The Last Angry Man

  • 1959
  • Movie
  • NR
  • Drama

Though the direction of this sensitive film sometimes lags, the powerful performance by Muni makes the movie exceptional. He is a rugged individualist, an idealistic physician who has worked at his clinic in a Brooklyn slum for 45 years with his faithful wife, Pollock, at his side. Muni's nephew, Baker, a young journalist, writes an article about his dedicated...read more

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Though the direction of this sensitive film sometimes lags, the powerful performance by Muni makes the movie exceptional. He is a rugged individualist, an idealistic physician who has worked at his clinic in a Brooklyn slum for 45 years with his faithful wife, Pollock, at his side. Muni's

nephew, Baker, a young journalist, writes an article about his dedicated uncle, and it attracts the attention of TV producer Wayne who, at the urging of the ambitious nephew looking for a job on a TV production, decides he will do a show on Muni. But the doctor wants no part of a network show, so

Wayne turns to Adler, who went to school with Muni, asking him to persuade the old man to cooperate. Adler agrees, but on condition that Wayne promises to buy Muni and his wife a nice home in a decent neighborhood. Adler then persuades Muni into appearing on the show in order to express his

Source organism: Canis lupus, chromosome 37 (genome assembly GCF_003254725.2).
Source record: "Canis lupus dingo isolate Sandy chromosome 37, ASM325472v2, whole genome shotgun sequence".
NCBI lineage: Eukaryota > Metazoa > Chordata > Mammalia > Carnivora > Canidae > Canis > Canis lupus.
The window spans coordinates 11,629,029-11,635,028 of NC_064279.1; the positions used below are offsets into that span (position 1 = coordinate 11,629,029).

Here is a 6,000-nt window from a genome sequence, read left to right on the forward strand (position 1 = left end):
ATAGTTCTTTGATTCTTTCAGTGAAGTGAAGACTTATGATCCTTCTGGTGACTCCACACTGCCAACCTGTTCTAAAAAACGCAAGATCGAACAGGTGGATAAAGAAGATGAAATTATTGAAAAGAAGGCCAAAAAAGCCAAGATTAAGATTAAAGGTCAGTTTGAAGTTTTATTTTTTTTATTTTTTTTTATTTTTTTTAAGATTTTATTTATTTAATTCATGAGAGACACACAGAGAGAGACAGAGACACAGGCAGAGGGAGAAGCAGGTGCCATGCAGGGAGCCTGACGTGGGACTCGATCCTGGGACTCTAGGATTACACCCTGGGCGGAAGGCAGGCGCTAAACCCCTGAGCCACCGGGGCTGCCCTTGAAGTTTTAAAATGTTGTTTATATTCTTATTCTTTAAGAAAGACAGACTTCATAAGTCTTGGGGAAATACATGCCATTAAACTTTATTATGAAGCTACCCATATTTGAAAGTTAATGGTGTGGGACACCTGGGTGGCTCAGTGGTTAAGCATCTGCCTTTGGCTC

beliefs about the rampant hypocrisy in the medical profession. Williams, a black street tough in Muni's neighborhood, has meanwhile become Muni's latest cause; the doctor believes that Williams is suffering from a brain tumor and is forever tracking him down to administer aid. On the night of the

show, Muni hears that Williams has been arrested for car theft, and he leaves before the telecast, suffering a lethal heart attack while in the police station on his errand of mercy. Muni is riveting as the elderly idealist whose life is devoted to medicine, and strong support comes from the

veteran Adler and from Williams, making his film debut here. This was Muni's last film, and he consented to appear in it only on the condition that he would have his way. To that end, he lectured director Mann for hours on how to interpret a scene. Originally, Columbia had thought to cast Peter

Ustinov in the physician's role, but studio chief Harry Cohn felt he would not be strong enough, so the temperamental, mercurial Muni was slated. Muni received his fifth Oscar nomination for his telling portrait (he lost to Charleton Heston for BEN-HUR), and the film was also nominated for Best

Art Direction.

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  • Rating: NR
  • Review: Though the direction of this sensitive film sometimes lags, the powerful performance by Muni makes the movie exceptional. He is a rugged individualist, an idealistic physician who has worked at his clinic in a Brooklyn slum for 45 years with his faithful w… (more)

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